Professor Ingfried Halldorsen speaks enthusiastically and passionately about the project she and her research team at the Mohn Center for Medical Visualization (mmivShe has been working with him for five years.
At Haukeland Hospital, a highly qualified team consisting of mathematicians, developers and other health workers has opened up new frontiers for the investigation of brain diseases.
Artificial intelligence is also used to gain a new understanding of diseases.
“Our original mission was to use artificial intelligence to analyze gynecological cancer image data,” says Halldorsen.
Researchers at MMIV have already made significant progress using artificial intelligence (AI) to find and map round carcinoid tumors in the human body.
With the advances of artificial intelligence in the past year (and months) — also demonstrated by services like ChatGPT — researchers believe that AI can provide increased knowledge about brain diseases, and contribute in the long term to their prevention and treatment.
More specifically, the big disease mysteries Alzheimer’s diseaseAnd ALSAnd multiple sclerosis (MS) And Parkinson’s Disease.
The use of advanced radiographic imaging techniques allows for a detailed representation of the brain and its functions. It has been shown that small changes in the brain can say something about a patient’s risk of developing brain diseases in the future, such as dementia, says Haldorsen.
AI tools could eventually be used to contribute to the interpretation of the images, and the data could be compared to other patient data of interest to disease progression.
In this way, AI can detect small changes in the brain that a doctor may not be able to detect with the naked eye.
New studies have shown that you can estimate the “age of a person’s brain,” Haldorsen says, based on advanced radiographs.
In patients with brain diseases, it will be possible to see in the images that their brain is aging faster than in healthy patients.
According to her, AI tools will eventually be able to help estimate brain age based on brain images.
– Maybe a little scary idea, says the professor. Explaining how this information can be used to ensure the best possible treatment for patients is yet to be clarified, and more knowledge is needed on this.
– It’s 50/50
She also believes that interpretation with the help of artificial intelligence for example in the long term, MRI images will be able to help with neurodegenerative diseases such as dementia, amyotrophic lateral sclerosis and Parkinson’s disease.
– There are complex links between the results of the images and the pathological condition of the patient, but the images will be able to be analyzed and compared in large data banks, and with image data from collaborating institutions. There are a lot of people working on this right now, Haldorsen says.
One of them is senior researcher Frank Reimer at the Mohne Medical Imaging Center (MMIV).
He is a physicist, and has worked for a number of years with cancer and neurological diseases both at the University of Cambridge and now at the MMIV Center alongside Haldorsen and Neuro-SysMed in Bergen.
– Do you think artificial intelligence can help us solve mysteries surrounding these diseases in the future?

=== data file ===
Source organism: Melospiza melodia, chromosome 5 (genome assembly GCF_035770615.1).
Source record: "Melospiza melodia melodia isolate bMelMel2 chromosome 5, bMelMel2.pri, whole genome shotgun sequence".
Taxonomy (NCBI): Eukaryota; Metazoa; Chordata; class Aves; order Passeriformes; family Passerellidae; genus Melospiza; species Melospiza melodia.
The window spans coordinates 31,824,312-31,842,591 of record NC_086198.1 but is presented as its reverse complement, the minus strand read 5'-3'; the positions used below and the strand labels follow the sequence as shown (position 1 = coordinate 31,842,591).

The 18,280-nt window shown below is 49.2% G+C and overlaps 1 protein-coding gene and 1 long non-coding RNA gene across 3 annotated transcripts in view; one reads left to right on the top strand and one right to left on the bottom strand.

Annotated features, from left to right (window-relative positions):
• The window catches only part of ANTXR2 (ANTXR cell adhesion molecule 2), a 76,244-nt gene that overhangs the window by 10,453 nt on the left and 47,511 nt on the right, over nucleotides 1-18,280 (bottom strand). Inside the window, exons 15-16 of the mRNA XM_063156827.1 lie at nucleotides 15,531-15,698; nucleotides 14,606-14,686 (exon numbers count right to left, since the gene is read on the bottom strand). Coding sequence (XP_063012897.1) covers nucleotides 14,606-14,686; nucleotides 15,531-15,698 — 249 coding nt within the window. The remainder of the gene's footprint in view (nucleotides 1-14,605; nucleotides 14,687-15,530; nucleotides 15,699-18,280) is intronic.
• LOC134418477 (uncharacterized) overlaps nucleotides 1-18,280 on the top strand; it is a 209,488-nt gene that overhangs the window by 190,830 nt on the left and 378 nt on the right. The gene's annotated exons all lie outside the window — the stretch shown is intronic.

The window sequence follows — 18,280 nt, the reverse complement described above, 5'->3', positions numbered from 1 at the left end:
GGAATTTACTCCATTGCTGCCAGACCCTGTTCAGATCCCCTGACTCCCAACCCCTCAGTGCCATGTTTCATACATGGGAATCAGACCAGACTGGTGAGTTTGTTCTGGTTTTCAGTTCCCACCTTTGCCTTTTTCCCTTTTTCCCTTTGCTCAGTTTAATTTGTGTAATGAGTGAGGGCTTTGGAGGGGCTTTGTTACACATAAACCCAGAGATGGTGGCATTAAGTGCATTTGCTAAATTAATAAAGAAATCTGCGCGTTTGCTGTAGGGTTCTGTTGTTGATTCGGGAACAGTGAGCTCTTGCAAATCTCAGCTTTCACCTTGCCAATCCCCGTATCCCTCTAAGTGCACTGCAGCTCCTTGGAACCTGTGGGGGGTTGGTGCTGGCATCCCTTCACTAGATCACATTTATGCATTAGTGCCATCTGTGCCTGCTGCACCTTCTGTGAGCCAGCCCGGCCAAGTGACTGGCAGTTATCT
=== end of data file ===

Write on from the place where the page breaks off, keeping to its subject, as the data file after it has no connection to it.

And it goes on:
– I think it will help us have more time to do other things. Right now, AI probably can’t help us treat MS and Parkinson’s disease, but it can help people get a faster diagnosis.
– This will make it easier for doctors to follow patients, according to Reimer.
Even the most experienced researchers still do not know why the aforementioned brain and nerve diseases occur in the body.
It is common in disorders such as ALS and MS that nerves are damaged, and patients’ muscle tone is impaired.
Like Alzheimer’s and Parkinson’s, one can observe what happens to the body and brain as the disease progresses, but why it occurs is partly a mystery.
– They searched for a long time, spent a lot of money, analyzed genetic data. However, you still know a lot of what you don’t. For cancer, you can see some characteristics, such as the fact that it can appear due to cell damage.
– Reimer says that neurological diseases are something completely different.
This is how algorithms help
Although AI is still at an early stage in the healthcare system, Rimmer says they’re already getting good help with specific tasks.
– Scanning machines have built-in algorithms from suppliers that can scale up and improve images, while scanning takes less time. Rimmer says they also remove noise from people.
After the scans, the MMIV Center uses its own algorithms to interpret and read the images, so that, for example, spots on the brain can be detected.
This is one of the signs of disease activity in MS.
– You have to be careful
The first self-developed software was created four years ago, and in line with the developments of artificial intelligence, the algorithms have also become much better and the accuracy of measurements has increased.
– What benefits can this bring?
– Hospitals save money and resources, while patients get a faster diagnosis and a better quality of life. Rimmer says it will be easier for doctors to keep track of patients.
At the same time, the researcher was clear that one must have a cautious expectation of what artificial intelligence can achieve today.
It is also clear that regular research is still the most important thing.
– We can trust technology, but not one hundred percent. A breakthrough in medical research may be just around the corner, but it may also take some time. We have to be part of the development in AI, but at the same time we have to be realistic, Rimmer says.
This is how artificial intelligence works in milliseconds
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